timeline overview

1956 - 1966 

Saw more political advancement in Botswana than social or economical with a peaceful election being held in March 1965 and Seretse Khama becoming the first President of Botswana in September 1966. This was an amazingly peaceful transition with both sides (British and Bostwanan) working together to achieve the end goal. A number of key British Public Servants were actually kept on in order to help with the transfer of power, including the Minister of Finance and the Attorney General. 

1966 - 1980

Sir Seretse Khama ruled Botswana. Initially a poor country, for the first few years they required assistance from the British however this was soon put to the side when mining operations began after the discovery of diamonds. The 70's saw Botswana prosper by approximately 10-12% per year whilst its neighbours dissolved into wars and apartheid. Sir Seretse Khama died in 1980 having ruled through one of the most turbulent times for Botswana which it came through successfully with fair and democratic elections. 

1980 - 1998 

Saw the rule of President Sir Ketumile Masire who inherited a stable and prosperous country from his predecessor. Tensions throughout his rule did become slightly more fractious as South Africa's apartheid rule was challenged by the world. This did slightly disrupt Botswana's peace however stability was not affected.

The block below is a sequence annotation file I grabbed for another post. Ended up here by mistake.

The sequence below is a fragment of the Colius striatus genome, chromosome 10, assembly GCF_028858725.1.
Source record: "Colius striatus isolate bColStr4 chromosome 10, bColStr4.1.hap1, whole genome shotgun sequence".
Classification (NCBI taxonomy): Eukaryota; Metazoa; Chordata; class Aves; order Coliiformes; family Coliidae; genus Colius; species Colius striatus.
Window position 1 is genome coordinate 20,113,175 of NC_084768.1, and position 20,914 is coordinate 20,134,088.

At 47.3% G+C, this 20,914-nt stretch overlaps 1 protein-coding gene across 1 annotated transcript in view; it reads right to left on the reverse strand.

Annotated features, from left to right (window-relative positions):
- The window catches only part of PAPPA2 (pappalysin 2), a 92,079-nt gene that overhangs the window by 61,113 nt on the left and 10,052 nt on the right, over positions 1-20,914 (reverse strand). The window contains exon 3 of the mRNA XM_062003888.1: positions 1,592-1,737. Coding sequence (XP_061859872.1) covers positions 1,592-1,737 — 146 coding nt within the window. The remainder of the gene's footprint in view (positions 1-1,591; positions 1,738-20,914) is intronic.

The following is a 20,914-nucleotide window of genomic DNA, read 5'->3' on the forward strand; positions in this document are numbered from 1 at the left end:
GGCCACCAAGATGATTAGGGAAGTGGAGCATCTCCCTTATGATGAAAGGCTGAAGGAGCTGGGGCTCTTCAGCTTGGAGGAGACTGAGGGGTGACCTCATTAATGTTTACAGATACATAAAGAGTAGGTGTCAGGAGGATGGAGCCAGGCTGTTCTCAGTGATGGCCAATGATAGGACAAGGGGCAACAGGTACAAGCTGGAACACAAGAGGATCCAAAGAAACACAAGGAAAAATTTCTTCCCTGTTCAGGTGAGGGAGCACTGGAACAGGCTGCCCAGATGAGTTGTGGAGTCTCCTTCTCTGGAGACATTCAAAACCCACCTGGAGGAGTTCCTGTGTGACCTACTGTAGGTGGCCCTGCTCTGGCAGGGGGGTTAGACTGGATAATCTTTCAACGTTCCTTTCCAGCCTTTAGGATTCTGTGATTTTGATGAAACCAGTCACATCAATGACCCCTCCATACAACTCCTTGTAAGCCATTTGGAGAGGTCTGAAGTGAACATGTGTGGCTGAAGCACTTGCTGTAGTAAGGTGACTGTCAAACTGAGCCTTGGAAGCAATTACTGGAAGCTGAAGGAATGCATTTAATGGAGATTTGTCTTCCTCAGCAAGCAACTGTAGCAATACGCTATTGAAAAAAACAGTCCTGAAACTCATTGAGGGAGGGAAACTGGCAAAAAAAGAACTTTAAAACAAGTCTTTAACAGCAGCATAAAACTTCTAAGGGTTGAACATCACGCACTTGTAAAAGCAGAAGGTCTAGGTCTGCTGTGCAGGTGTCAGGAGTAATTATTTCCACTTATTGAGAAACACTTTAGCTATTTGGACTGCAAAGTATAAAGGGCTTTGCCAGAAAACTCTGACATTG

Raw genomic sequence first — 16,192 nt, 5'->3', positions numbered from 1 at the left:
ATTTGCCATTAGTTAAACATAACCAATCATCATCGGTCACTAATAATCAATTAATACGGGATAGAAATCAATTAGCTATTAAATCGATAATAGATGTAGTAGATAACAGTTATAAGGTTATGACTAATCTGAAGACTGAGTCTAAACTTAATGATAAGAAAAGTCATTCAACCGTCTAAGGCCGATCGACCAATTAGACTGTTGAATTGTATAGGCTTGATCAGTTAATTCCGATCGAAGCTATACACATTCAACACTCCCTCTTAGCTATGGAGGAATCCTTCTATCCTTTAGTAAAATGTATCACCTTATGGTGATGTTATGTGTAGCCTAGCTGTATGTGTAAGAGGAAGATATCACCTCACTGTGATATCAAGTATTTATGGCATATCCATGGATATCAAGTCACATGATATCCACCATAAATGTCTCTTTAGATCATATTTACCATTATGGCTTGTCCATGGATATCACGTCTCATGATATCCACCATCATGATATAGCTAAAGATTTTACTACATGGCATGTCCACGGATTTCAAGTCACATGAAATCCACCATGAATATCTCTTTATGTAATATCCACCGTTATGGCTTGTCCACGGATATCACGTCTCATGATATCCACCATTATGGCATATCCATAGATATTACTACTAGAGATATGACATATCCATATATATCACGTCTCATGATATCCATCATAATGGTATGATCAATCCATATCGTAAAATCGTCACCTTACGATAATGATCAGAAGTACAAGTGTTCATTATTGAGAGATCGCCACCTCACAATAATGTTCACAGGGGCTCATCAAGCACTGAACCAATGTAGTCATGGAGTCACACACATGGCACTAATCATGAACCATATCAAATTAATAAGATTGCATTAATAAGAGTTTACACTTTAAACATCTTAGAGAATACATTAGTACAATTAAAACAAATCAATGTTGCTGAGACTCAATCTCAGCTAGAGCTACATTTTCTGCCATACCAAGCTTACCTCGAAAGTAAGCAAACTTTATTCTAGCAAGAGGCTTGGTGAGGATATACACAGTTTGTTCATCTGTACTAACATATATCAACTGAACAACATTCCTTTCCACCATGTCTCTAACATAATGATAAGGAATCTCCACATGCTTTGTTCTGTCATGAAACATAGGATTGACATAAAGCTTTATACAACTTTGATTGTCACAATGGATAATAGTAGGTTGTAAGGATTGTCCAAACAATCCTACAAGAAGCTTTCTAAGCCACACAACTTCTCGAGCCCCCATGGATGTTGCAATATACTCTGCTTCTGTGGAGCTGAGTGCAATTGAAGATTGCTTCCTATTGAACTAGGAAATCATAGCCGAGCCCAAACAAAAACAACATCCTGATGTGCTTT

1998 - 2008 

Vice President Festus Mogae was inaugurated being replaced in April 2008 by the son of Sir Seretse Khama (Botswana's first President), Lt General Seretse Ian Khama. 

Today

Botswana continues to prosper with its principal wealth coming from its minerals and diamond mines (approx one third of GDP is from diamonds!); in the 30 years following independence Botswana had one of the leading economic growth rates in the world and continues to grow at approximately 9% a year. 

Other industries that have more recently developed include tourism which has been based around a low volume and high yield model, an approach encouraged by the Botswanan government. The majority of foreign visitors originate from either Europe or America with a surprising amount of visitors also originating from closer to home in South Africa.

religions and languages

Religions of Botswana

Approximately 20% of the population of Botswana is Christian and still it is listed as a Christian country although services are often held in local languages and in some major cities, English. Traditional beliefs do however still form a major part of society with traditional healers being turned to in times of need or crisis.

Languages of Botswana

The princiapl languages of Botswana are in fact Setswana (70%) and English, however, over 26 languages have been registered as being spoken in Botswana. The main language groups are listed under either languages of the Bantu family (e.g. Tswana), languages of the Khoisan Family (e.g. !Xoo) or languages of the European Family (e.g. English and Afrikaans).